Love Letter to New York | by Andrea Avery
Snapshot of Christ | by Joe Esser
The Beginnings of an Animal Rescuer | by Randy Grim
From Way Down Here to Way Up There | by Chris King
The Gift | by Christian Saller
High on Jesus | by Rob Thurman
Cemeteries | photos by Jane Linders, Katherine Bish, and Andrea Avery
Robert Keyes | by Aaron Belz
In Appreciation: The Pruitt-Igoe Nature Preserve | by Thomas Crone
As Grandmother Neared Death | by Lindsey Durway
Say Hello to Papa Legba | by Franklin Jennings
Jackrabbit Stew | by Patrick Landewe
From Out of Nowhere | by K. Curtis Lyle
Oh Ye Of Little Faith | by Andrea Noble
Variations on a Rag for William S. Burroughs | by Randall Roberts
Torn Map Home | by Stefene Russell
As a Means to Love Him More Dearly | by Eric Erfan Vickers
Thank Christ for Easier to Argue | by James Weber
Southern Spine | by James Weber
Andrea Avery, Jenna Bauer, Andrea Day, Thomas Crone, Caroline Huth, Jane Linders, Carmelita Nuñez, Kerry Zimmerman
The Beginnings Of An Animal Rescuer | by Randy Grim
Early childhood memories are blurred at best, or are skewed for those of us haunted by adult fear, those of us who take a pill that is suppose to help heal disturbing wounds that are so deep you know it is best not to explore those dark daunting caverns of a damaged psyche. Instead you deny and cope. You become an expert at avoiding those looming caverns and probably become an overachiever or you fall victim to them. For me, it was a little of both. I have found this to be a common thread amongst those of us who deal with anxiety disorders. We all have a past that mirrors one another in several types of behaviors. We keep searching for that cure all pill but I believe that pill exists in the form of four legs, bad breath and unconditional love.
My first childhood memory is sitting with my outsized family in front of a tape recorder listening to someone called “my dad” in a ‘60s retro looking living room. It was the era of the Vietnam War and my father was there. I don’t remember him at all; he was just a recording and not a real person to my four-year-old mind.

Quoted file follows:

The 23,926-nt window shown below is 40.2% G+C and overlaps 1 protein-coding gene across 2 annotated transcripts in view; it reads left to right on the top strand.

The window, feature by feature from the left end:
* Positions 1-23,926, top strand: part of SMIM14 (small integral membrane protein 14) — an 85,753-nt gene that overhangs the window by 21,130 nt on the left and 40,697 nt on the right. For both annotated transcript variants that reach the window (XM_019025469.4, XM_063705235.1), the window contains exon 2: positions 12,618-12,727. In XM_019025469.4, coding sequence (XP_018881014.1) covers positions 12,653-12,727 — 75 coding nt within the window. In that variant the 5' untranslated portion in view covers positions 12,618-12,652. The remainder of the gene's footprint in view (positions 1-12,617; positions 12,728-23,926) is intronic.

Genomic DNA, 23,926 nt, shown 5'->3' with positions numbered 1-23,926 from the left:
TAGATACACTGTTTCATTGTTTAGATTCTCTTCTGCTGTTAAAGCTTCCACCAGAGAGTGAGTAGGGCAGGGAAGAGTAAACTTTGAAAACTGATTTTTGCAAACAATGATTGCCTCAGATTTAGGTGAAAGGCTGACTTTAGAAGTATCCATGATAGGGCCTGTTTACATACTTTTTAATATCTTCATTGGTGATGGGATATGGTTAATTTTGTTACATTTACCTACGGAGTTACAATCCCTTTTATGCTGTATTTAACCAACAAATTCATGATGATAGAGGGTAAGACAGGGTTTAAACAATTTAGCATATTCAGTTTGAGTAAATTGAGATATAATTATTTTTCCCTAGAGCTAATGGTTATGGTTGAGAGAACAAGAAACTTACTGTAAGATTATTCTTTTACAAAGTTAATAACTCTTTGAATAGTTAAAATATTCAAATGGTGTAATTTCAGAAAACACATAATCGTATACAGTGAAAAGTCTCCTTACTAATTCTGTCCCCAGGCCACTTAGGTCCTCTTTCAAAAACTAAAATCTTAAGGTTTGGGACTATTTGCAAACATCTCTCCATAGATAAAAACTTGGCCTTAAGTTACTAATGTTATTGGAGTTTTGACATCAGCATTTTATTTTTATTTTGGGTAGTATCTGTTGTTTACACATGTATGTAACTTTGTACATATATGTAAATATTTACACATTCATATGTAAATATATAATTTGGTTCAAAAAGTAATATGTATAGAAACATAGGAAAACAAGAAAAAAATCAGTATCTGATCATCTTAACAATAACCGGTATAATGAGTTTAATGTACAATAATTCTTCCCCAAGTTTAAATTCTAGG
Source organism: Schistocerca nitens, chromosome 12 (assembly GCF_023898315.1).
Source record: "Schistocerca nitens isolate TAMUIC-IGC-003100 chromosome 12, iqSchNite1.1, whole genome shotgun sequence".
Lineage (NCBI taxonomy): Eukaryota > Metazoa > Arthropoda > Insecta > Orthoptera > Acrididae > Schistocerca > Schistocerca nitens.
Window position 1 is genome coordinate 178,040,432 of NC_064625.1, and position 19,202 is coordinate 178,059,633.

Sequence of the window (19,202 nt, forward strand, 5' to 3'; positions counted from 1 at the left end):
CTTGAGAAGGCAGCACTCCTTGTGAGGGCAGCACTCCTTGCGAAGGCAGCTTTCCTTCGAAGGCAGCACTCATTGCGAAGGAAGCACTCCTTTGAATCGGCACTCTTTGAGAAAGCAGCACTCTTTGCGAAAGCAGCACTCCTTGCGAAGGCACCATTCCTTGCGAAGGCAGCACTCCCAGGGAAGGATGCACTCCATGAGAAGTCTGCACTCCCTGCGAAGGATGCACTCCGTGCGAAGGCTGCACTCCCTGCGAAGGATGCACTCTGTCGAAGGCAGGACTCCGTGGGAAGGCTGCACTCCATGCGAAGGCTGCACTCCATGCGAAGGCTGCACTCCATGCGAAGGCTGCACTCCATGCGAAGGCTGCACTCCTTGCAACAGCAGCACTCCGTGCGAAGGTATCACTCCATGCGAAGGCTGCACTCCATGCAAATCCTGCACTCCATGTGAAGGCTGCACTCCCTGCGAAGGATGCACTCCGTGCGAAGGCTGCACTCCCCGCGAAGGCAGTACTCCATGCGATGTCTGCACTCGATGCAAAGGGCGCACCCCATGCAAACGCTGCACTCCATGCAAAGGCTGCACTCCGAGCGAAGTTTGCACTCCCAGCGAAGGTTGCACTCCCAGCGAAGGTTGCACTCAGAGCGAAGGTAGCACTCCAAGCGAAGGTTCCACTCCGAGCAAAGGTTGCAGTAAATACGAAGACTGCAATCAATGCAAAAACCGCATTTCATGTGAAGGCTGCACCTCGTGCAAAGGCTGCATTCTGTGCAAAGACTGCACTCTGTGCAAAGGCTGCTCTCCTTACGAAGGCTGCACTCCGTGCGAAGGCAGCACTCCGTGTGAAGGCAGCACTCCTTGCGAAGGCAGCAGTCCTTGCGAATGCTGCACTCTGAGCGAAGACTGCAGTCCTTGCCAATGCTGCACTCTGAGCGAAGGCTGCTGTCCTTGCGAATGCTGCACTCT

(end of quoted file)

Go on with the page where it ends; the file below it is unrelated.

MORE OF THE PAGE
“And remember Dalky, be strong for your Mom and I will be home soon. I love you.”
Dalky was his nickname for me. I had no idea what it meant, except that I must be special to him. He always closed out his recordings with a quivering pitch to his voice, a tone of deep sadness. My brother and sisters sat with tears, my mom sat with concerned looks for us all. I never knew what to make of it.
Time passes and soon the “voice” became human: A man who stood about six feet tall, dark black wavy hair, an olive complexion and wearing a uniform similar to my G.I. Joe doll. He scared me. I didn’t know him and never expected the “voice” to materialize into a person, my father.
“Come here, Dalky,” he said, with a sincere smile. I remember that; it was a genuine beaming smile. But I wouldn’t budge. I stood anxiously behind my mom. It was like meeting the Easter Bunny or Santa and my miniature mind was in overload. I think my mom nudged me towards the grinning soldier, and soon his arms were wrapped around my small tense frame. I didn’t like it.
My dad sensed my discomfort, and the more he saw how scared I was, the more the embrace became physically painful. I saw, even at age four, anger fill his eyes like a disillusioned warrior. Every single part of my childish being told me to fear him.